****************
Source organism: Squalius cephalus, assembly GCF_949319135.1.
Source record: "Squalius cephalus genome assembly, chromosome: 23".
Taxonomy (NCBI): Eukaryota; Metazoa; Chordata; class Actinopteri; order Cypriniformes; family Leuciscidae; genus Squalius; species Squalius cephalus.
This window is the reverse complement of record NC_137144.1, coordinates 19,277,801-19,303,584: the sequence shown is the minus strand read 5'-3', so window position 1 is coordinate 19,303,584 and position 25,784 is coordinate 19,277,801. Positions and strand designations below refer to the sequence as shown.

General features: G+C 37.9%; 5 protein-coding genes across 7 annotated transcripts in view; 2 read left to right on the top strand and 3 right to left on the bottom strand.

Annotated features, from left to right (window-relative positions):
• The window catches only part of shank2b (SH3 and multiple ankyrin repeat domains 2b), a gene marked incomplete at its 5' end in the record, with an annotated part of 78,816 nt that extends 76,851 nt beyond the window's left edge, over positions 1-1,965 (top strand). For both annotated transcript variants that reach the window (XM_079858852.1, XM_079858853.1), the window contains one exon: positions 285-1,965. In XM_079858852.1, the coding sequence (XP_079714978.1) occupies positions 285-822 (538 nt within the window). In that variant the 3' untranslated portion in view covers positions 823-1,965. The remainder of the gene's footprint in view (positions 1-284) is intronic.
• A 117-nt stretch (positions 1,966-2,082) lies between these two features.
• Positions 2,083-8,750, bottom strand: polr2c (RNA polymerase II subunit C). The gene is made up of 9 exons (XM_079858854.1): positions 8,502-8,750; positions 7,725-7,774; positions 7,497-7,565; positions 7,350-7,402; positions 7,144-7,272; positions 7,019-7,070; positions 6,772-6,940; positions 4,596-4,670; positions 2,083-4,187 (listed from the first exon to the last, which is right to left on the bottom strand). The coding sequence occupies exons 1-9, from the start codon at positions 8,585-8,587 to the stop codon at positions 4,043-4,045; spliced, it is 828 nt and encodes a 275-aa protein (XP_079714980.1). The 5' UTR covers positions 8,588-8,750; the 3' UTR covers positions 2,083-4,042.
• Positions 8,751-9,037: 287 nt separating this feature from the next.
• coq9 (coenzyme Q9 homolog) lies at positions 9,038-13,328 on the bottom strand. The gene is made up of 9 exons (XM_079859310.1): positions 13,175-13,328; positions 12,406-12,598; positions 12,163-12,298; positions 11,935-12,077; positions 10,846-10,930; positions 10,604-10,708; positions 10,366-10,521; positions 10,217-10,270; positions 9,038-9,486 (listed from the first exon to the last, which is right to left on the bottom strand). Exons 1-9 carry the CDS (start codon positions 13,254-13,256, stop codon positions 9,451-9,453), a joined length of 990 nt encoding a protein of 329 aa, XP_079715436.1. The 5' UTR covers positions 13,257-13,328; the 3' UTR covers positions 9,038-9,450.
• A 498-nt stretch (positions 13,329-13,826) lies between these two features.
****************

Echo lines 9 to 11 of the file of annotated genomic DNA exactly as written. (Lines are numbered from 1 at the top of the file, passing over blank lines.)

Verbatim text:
• Positions 2,083-8,750, bottom strand: polr2c (RNA polymerase II subunit C). The gene is made up of 9 exons (XM_079858854.1): positions 8,502-8,750; positions 7,725-7,774; positions 7,497-7,565; positions 7,350-7,402; positions 7,144-7,272; positions 7,019-7,070; positions 6,772-6,940; positions 4,596-4,670; positions 2,083-4,187 (listed from the first exon to the last, which is right to left on the bottom strand). The coding sequence occupies exons 1-9, from the start codon at positions 8,585-8,587 to the stop codon at positions 4,043-4,045; spliced, it is 828 nt and encodes a 275-aa protein (XP_079714980.1). The 5' UTR covers positions 8,588-8,750; the 3' UTR covers positions 2,083-4,042.
• Positions 8,751-9,037: 287 nt separating this feature from the next.
• coq9 (coenzyme Q9 homolog) lies at positions 9,038-13,328 on the bottom strand. The gene is made up of 9 exons (XM_079859310.1): positions 13,175-13,328; positions 12,406-12,598; positions 12,163-12,298; positions 11,935-12,077; positions 10,846-10,930; positions 10,604-10,708; positions 10,366-10,521; positions 10,217-10,270; positions 9,038-9,486 (listed from the first exon to the last, which is right to left on the bottom strand). Exons 1-9 carry the CDS (start codon positions 13,254-13,256, stop codon positions 9,451-9,453), a joined length of 990 nt encoding a protein of 329 aa, XP_079715436.1. The 5' UTR covers positions 13,257-13,328; the 3' UTR covers positions 9,038-9,450.